Housman Dominant as Career Draws to a Close

HOUS' PARTY
Weston B. Howe

Senior guard Drew Housman took control this weekend, scoring 30 total points and leading the Crimson to victory in its final home games.

As the Ivy League entered the crunch part of its schedule, few players have stepped up and delivered like Drew Housman.

The senior point guard and four-year starter for the Harvard men’s basketball team has been one of the best players in the league over the past couple weekends and his play could not have come at a better time for the Crimson.

Housman scored in double figures in each of Harvard’s last six games, during which it has gone an impressive 3-3, including thrilling last minute wins at Penn and against league-leader Cornell.

It has been those two marquee wins that the Calabasas, Calif. native has been most on top of his game. He torched the Quakers for a game-high 22 points and dished out five assists—the last of which found junior guard Jeremy Lin for the game-winning three pointer. A week later, he dropped 20 points against the Big Red in a one-point win. This came one night after a 10-point and career-high six steal performance in a victory over Columbia.

“Drew is an amazing player,” captain guard Andrew Pusar said. “He’s been great for four years and he is such a fantastic all-around player. He leads our team, anchors our defense, and is the catalyst for our offense. We trust him and we know with the ball in his hands, we will be in great shape.”

The Ivy League has recognized his strong performances. In the past three weeks, he was named to the league’s weekly honor roll twice before being chosen as Ivy League Player of the Week for the most recent set of games.

This has been quite a turnaround from earlier in the season. In his first three years, Housman averaged nearly 32 minutes per game, but for most of the beginning of this season, he saw his playing time cut. In a double overtime loss to Northeastern at home in December, he did play a season-high 37 minutes and hit two threes in the final minute of regulation to tie the score. But in the upset Boston College in January, he played just 14 minutes and in the first three Ivy League games, he played only 37 combined minutes while contributing a total of 11 points.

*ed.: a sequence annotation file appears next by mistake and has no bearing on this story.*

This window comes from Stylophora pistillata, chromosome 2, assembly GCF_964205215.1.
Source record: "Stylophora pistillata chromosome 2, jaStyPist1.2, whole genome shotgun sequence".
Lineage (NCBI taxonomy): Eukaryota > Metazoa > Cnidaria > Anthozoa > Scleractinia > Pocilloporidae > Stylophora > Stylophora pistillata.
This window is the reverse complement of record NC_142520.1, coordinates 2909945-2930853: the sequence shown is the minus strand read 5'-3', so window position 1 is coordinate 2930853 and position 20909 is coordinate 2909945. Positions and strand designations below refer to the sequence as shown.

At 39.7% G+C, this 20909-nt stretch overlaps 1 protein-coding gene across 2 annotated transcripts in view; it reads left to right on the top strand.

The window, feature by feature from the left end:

That all seems like ancient history now as Ancient Eight play has rolled on; Housman has played at least 30 minutes in the past seven games and has rarely stepped off the court in the second half of matches.

After averaging double figures in scoring for each of his first three seasons, his numbers are down to 9.3 points per game so far. But with two games left, he can reach a double-digit average with a minimum of 39 points overall. A high-scoring weekend would also push him up the program’s career scoring list, where he currently sits tied for 13th place with former two-time captain Dale Dover ’71 with 1201 points, having recently passed former teammates Matt Stehle ’06 and Jim Goffredo ’07.

On the other end of the court, his defense has been superb recently too, especially last weekend. Against Cornell, he clearly got the better of reigning league Player of the Year Louis Dale. Housman led an excellent harassing effort all night to keep the clamps on the explosive guard in one of the biggest wins in his time at Harvard in his final home game—a fitting end to his time at Lavietes Pavilion.

“It was nice to get a win against a team that’s going to the NCAA Tournament,” Housman said. “Especially on Senior Night when we had a good crowd with lots of family and friends and some people flew out a long way to see us.”

After three seasons of posting more turnovers than assists, he has an excellent ratio this season of 70 assists against 37 turnovers. And with the win over the Big Red, the Crimson picked up its fifth league win of the season and reached the .500 mark overall.

With victories at Brown or Yale, Harvard will have its first winning season since 2001-02, and also be at .500 in Ivy play for the first time since 2004-05—the year before Housman arrived. If he keeps up his excellent play of late, the team must like its chances.

“Drew has been sensational for us for the last three weeks or so,” Crimson coach Tommy Amaker said. “There has been a real purpose to how he has played. Sometimes you see that with seniors, they’re on a mission to finish strong and finish right. He’s leaving his mark on this program and wants to go out in a blaze of glory.”

—Staff writer Ted Kirby can be reached at tjkirby@fas.harvard.edu.

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